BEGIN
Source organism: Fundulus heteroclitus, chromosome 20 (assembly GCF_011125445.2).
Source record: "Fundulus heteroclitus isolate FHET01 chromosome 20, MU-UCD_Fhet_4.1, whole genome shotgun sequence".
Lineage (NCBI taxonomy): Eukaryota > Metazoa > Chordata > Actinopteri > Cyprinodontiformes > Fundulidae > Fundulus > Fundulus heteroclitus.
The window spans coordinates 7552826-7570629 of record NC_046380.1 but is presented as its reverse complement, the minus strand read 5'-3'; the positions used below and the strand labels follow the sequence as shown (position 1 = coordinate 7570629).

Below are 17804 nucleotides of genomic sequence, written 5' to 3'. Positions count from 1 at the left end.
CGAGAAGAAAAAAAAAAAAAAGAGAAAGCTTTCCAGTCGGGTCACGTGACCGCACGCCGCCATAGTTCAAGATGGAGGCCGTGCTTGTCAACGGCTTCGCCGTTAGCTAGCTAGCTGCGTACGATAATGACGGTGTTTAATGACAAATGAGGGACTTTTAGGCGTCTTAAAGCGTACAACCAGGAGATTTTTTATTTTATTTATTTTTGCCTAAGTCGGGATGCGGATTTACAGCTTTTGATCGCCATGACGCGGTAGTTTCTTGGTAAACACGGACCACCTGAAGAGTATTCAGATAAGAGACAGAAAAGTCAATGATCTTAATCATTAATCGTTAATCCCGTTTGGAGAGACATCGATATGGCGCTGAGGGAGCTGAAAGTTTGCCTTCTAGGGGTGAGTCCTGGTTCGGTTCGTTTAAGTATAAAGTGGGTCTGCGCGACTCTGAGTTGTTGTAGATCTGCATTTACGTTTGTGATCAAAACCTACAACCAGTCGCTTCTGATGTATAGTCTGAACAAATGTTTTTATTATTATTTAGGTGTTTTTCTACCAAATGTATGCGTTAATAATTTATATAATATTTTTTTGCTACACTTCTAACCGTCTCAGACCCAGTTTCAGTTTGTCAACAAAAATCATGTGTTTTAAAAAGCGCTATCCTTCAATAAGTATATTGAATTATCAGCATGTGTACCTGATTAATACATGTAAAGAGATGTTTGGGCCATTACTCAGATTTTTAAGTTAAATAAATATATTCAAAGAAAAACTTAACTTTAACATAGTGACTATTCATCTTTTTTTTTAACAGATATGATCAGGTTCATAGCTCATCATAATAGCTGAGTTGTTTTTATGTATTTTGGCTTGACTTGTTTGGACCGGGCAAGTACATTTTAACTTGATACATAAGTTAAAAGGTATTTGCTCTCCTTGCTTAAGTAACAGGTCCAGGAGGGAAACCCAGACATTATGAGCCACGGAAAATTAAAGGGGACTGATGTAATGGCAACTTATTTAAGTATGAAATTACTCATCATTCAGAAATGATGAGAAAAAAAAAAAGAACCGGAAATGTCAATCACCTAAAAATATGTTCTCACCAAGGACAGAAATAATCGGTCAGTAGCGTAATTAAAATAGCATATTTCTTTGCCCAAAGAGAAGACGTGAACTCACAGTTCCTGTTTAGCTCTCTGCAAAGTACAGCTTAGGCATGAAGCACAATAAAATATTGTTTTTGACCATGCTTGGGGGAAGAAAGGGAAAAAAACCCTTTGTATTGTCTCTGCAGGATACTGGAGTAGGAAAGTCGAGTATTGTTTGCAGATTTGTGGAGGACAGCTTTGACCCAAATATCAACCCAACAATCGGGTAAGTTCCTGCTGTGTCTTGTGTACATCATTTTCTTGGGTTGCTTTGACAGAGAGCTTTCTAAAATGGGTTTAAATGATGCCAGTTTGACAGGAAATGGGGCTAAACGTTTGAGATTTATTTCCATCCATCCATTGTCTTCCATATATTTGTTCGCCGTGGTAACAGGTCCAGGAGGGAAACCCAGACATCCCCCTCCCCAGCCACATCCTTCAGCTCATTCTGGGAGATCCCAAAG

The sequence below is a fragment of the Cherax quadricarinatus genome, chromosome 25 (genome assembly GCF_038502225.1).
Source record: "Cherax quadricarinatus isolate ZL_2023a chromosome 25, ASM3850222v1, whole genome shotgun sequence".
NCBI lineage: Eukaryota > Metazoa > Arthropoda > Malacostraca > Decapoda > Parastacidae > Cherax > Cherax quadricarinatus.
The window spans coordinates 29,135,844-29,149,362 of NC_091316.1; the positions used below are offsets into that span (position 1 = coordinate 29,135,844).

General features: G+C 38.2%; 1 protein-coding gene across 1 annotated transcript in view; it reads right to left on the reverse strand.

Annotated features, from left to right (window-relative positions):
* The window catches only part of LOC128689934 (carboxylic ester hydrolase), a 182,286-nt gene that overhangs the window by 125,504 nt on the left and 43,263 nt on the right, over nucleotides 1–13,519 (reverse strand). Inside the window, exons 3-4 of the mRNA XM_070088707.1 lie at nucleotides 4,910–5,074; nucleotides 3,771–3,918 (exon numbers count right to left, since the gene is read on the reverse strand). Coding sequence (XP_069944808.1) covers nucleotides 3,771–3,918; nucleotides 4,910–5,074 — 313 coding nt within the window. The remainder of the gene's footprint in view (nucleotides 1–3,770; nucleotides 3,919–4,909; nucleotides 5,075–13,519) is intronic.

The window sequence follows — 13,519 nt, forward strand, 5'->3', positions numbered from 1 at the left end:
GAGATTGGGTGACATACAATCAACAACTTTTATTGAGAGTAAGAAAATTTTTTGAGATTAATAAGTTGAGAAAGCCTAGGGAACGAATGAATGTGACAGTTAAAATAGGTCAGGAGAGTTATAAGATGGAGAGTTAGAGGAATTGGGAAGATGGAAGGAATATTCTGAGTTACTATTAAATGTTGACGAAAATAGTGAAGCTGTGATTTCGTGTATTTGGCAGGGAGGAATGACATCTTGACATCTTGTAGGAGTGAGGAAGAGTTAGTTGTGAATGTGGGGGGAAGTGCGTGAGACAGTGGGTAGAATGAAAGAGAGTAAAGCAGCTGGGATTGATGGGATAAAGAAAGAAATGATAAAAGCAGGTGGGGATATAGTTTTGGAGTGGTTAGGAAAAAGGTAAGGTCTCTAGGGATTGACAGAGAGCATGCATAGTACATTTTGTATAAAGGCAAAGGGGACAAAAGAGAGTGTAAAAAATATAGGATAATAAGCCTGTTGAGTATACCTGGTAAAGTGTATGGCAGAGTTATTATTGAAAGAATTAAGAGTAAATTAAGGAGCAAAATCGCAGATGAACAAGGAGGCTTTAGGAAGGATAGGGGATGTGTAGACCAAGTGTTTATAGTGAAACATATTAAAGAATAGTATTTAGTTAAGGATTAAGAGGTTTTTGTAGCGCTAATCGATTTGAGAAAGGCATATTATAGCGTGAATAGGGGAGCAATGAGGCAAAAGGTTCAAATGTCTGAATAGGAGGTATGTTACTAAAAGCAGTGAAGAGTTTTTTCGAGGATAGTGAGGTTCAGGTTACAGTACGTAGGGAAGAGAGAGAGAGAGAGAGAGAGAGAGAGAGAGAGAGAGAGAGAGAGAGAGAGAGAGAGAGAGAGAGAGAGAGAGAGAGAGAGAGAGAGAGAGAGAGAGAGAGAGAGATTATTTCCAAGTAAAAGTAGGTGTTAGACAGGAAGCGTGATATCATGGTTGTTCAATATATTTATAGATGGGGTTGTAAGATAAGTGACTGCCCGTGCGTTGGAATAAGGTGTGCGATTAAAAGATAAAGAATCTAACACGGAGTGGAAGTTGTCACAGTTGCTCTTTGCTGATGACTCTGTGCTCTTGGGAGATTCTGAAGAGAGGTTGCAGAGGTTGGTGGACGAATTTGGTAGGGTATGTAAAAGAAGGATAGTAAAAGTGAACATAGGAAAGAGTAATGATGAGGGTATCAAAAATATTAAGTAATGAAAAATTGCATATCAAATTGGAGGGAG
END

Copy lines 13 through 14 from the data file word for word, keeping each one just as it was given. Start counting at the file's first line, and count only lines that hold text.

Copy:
* The window catches only part of LOC128689934 (carboxylic ester hydrolase), a 182,286-nt gene that overhangs the window by 125,504 nt on the left and 43,263 nt on the right, over nucleotides 1–13,519 (reverse strand). Inside the window, exons 3-4 of the mRNA XM_070088707.1 lie at nucleotides 4,910–5,074; nucleotides 3,771–3,918 (exon numbers count right to left, since the gene is read on the reverse strand). Coding sequence (XP_069944808.1) covers nucleotides 3,771–3,918; nucleotides 4,910–5,074 — 313 coding nt within the window. The remainder of the gene's footprint in view (nucleotides 1–3,770; nucleotides 3,919–4,909; nucleotides 5,075–13,519) is intronic.

The window sequence follows — 13,519 nt, forward strand, 5'->3', positions numbered from 1 at the left end: